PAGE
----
Turning Point USA (TPUSA), a conservative organization made up of high school and college students, has compiled a website database of more than 200 professors at universities across the nation who, in the view of the organization, “discriminate against conservative students and advance leftist propaganda in the classroom.” The website is called Professor Watchlist.
This has outraged the left which, inevitably, complains of “McCarthyism” by TPUSA. Annabel Scott at the Daily Caller reports on some of the outcry here. Rod Dreher offers his take here.
Like Dreher, my instinct is to become uneasy at the notion of a professor watch list. But on reflection, and considering the particulars of what TPUSA is doing, I don’t see a problem.
The list turns out to be an aggregation of already published news stories. TPUSA only points out incidents that have already been reported by a source it considers credible. My casual review of the website suggests that its sources are, in fact, credible.
TPUSA also maintains that it is not attempting to silence the professors on the list. It’s CEO, Charlie Kirk, says:
We’re not trying to prevent teachers from saying anything. All we want here is to shine a light on what’s going on in our universities.
What’s wrong with that? From the perspective of college students and their parents, information that a professor teaches from a far-left perspective and/or discriminates against students who don’t share that perspective is valuable. There is no requirement that students subject themselves to such teaching. TPUSA’s compilation helps them avoid it if they wish to, whether by not taking certain courses or not attending a particular institution.
From the professor’s perspective, I’m not sure what legitimate beef they have. Colleges aren’t secret societies. A professor should be willing to stand publicly behind anything he says or does in a class room.
Some have complained that TPUSA is “shaming” professors. But I doubt that the professors are ashamed of the things TPUSA is reporting. (If they are, the remedy is to stop doing them). In fact, at least on professor has demanded to be put on the list. That seems like a more appropriate response.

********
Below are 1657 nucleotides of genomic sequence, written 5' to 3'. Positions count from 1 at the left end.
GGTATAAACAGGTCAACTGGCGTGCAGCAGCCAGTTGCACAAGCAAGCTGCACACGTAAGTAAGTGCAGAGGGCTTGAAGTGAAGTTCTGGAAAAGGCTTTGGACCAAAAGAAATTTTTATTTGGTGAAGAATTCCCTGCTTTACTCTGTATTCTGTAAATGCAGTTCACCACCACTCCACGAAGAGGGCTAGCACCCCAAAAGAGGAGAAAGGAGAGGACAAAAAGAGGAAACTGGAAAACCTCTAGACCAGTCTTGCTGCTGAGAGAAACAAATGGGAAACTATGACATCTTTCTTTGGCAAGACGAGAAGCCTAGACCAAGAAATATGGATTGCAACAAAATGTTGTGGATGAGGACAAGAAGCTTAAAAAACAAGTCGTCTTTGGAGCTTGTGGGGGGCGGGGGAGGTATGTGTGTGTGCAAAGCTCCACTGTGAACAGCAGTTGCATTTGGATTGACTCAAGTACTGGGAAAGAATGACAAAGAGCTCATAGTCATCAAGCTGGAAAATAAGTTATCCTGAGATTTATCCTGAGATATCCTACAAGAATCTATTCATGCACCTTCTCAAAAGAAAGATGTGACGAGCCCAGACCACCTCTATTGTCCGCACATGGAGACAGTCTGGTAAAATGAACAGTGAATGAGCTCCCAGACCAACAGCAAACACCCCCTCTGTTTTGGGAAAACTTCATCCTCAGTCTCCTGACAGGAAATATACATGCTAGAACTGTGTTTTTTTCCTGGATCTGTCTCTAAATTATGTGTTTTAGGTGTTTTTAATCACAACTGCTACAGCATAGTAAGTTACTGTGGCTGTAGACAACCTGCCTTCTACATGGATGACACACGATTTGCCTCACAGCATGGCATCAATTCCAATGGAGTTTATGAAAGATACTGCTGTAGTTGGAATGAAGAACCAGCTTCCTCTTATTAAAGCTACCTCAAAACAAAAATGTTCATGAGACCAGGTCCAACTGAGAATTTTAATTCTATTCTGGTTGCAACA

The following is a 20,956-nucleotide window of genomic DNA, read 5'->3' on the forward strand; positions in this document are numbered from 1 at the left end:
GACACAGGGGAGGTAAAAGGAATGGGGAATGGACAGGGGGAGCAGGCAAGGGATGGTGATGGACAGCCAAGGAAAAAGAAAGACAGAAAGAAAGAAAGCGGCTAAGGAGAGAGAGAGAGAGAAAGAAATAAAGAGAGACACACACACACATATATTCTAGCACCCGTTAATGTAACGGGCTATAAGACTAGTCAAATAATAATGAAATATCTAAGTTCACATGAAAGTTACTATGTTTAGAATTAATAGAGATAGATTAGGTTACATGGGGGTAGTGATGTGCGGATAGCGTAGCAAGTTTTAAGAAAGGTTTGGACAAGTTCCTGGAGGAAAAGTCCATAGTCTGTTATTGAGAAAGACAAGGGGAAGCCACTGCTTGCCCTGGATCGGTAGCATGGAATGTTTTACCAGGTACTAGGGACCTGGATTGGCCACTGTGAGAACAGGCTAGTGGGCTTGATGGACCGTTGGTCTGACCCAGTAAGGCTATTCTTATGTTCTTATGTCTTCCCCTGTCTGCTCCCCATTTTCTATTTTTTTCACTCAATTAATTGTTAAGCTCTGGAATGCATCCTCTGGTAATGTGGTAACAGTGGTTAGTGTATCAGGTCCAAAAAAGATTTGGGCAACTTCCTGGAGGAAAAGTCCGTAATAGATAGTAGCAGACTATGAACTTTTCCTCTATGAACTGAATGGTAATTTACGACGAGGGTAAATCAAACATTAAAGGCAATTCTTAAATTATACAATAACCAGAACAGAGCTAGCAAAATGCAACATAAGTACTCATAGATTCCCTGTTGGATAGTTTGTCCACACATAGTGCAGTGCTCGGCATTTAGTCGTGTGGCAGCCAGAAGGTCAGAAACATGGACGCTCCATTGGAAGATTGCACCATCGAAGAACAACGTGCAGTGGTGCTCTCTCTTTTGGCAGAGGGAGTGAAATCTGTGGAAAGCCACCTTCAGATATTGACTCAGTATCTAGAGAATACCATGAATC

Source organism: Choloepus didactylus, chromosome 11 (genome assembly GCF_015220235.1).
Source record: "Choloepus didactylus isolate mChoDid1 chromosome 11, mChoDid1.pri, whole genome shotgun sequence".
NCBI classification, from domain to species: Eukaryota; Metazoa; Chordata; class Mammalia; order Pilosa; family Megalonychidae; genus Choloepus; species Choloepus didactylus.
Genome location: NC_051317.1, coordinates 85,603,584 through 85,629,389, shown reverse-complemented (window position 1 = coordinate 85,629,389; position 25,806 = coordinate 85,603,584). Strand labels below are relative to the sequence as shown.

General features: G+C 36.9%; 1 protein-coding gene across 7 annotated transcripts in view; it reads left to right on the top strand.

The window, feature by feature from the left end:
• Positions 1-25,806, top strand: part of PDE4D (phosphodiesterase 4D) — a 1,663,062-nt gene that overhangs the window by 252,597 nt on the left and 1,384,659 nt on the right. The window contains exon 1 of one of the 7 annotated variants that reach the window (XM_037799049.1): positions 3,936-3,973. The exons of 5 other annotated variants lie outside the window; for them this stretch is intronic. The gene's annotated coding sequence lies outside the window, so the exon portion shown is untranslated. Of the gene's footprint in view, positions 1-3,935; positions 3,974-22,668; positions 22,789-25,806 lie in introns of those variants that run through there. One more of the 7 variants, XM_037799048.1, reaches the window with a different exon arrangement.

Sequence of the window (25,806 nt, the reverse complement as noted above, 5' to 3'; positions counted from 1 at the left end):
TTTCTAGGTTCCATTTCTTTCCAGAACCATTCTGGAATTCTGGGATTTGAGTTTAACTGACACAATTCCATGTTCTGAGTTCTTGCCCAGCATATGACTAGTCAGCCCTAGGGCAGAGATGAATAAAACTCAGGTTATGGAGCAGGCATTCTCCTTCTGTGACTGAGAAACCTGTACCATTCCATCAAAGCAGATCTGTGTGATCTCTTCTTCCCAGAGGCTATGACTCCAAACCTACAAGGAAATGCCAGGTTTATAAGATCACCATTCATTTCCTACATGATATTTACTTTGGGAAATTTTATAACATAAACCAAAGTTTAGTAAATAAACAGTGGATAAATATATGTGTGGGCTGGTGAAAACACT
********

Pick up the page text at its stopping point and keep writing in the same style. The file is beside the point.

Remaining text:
It’s possible that the information compiled by TPUSA might cause those with responsibility for state schools (trustees and ultimately governors) to discipline or fire a professor. Given the way the world works, this seems unlikely except in egregious cases, but the possibility can’t be dismissed.
In my view, a professor who discriminates against a student based on his or her political position ought to be disciplined, if not fired. Melissa (“Where’s the Muscle”) Click, who appears on the TPUSA list, deserved discipline, at a minimum. Same with Nell Boeschenstein who publicly harangued some of her creative writing students into admitting that they voted for Donald Trump and then berated them in class for their vote.
Firing a professor for advancing a far-left position presents a different case, but that doesn’t mean it shouldn’t occur in extreme cases. There is some far-left advocacy that a board of regents or a governor might reasonably consider beyond the pale. It certainly seems that some conservative positions are deemed by many in academia to be unworthy of being presented in the classroom.
If we start to see leftist professors fired for the views they express in class, we can consider whether those doing the firing are engaging in what has come to be called “McCarthyism.” TPUSA is not engaging in it. The organization is simply providing the public with information many students and parents may find helpful.
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